When FDR took office in 1933, he inherited a nation reeling from the Great Depression and set out to tackle the country’s many problems with the New Deal. Seventy-five years later, the country is suffering through the George W. Bush Depression, and the American people are ready not just for a change in who sits in the Oval Office but for a substantial change in our priorities as a nation.
In some regards, America has lost its way. The average American family is being completely taken advantage of by the right wing. The concentration of wealth has shifted dramatically with the wealthiest 5 percent of households now owning more than 57 percent of the wealth in this country. With a combination of outlandish tax cuts for these richest Americans along with cuts in domestic spending, the policies of this Administration have worsened the problem dramatically. And when you factor in that the majority of middle class wealth is rooted in homeownership, the housing crisis makes things that much worse.
As Democrats, we must clarify and distinguish the stark differences we have with the Republican Party. We must demonstrate that we are not only on the side of the everyday American; we have detailed plans that will dramatically shake things up, reverse and correct the damage of the Bush years, and lead this country in a new and prosperous direction.
While any twenty-first-century New Deal should include major reforms in housing, banking and education, there are four areas where I think much of the focus should be. First, we need to roll back Bush’s tax breaks for the very rich and provide long-term tax relief for working- and middle-class Americans, who, as FDR correctly understood, will use that extra income to spur business growth. Congress recently did this in a temporary way through the economic stimulus bill, but we need long-term initiatives.
Second, we need to heavily invest in our infrastructure, which is crumbling right before our eyes. The Bush Administration has been more concerned about re-creating the politics of Baghdad than it has been about rebuilding highways in America. By committing resources in a serious way to rebuild roads, bridges, railways, schools, hospitals and other essential infrastructure in our country, we’ll not only create jobs and spur more economic growth but will have tangible products that will improve our quality of life from coast to coast.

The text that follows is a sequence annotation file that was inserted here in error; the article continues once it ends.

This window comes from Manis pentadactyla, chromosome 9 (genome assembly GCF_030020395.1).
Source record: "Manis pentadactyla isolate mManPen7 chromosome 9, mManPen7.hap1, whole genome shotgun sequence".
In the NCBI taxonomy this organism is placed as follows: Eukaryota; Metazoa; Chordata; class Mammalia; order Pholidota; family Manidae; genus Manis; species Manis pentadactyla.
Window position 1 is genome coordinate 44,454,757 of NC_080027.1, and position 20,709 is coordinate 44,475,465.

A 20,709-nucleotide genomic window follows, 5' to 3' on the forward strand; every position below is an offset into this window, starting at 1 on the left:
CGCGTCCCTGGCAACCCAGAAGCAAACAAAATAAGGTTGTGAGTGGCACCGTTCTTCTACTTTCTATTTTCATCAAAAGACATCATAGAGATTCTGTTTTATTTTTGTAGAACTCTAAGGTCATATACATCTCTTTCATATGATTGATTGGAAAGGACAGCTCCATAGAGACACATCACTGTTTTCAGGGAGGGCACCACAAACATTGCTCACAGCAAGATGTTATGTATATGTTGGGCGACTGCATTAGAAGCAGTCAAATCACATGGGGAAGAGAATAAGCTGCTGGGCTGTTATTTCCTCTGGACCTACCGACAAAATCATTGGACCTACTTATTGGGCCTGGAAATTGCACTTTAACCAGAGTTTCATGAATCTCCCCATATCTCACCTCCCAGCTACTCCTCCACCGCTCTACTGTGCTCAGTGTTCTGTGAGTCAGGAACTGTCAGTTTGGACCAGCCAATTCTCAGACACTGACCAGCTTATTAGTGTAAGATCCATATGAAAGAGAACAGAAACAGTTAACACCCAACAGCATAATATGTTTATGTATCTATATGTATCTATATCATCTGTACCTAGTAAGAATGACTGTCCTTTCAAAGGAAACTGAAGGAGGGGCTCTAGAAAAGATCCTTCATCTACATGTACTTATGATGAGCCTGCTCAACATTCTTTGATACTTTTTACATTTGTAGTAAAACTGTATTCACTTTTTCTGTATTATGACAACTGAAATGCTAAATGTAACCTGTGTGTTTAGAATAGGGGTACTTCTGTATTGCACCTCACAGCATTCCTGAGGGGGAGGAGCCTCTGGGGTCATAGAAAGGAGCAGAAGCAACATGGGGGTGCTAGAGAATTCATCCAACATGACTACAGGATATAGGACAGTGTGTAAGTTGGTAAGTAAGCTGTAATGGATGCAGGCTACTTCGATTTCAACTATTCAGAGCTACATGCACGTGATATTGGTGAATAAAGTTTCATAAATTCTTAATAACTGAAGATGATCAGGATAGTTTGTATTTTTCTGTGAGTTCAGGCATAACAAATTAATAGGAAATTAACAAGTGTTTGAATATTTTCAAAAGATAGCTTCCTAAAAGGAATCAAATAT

Third, we need to implement universal healthcare, because in a country as great as America, no one should be shut out of a doctor’s office. Implementing a single-payer system will not only ensure that healthcare is a basic right; it will also cut down on the cost that Americans currently pay for healthcare.
Finally, it’s time to invest in alternative energy in an unprecedented way. Quite frankly, raising fuel-efficiency standards to thirty-five miles per gallon by 2020 sounds nice, but it’s not even close to what can already be achieved, and it’s not what’s really needed. The signature hallmark of any twenty-first-century New Deal must be to dramatically invest in renewable energy, particularly solar energy, as we’re doing aggressively in New York through the Solar Energy Consortium–not just for research purposes but for real, everyday use that will also spur economic development and growth. The sun holds an enormous amount of energy, which we can harness and use for practically all of our energy needs. It’s simply a matter of investing the resources to make solar products better and more affordable so they can become mainstream. If we want to improve our national security, compete internationally, create an enormous new sector in our economy and save our planet from global warming, then we must lead by setting a goal of being an alternative-energy-based–not an oil-based–economy in twenty-five years.
In a twenty-four-hour cable news cycle, so much of today’s politics is driven by eight-second sound bites. Democrats must look beyond that because the only way to sustain support and to firmly establish ourselves as the party of the people is to back up our sound bites with real deeds and policies.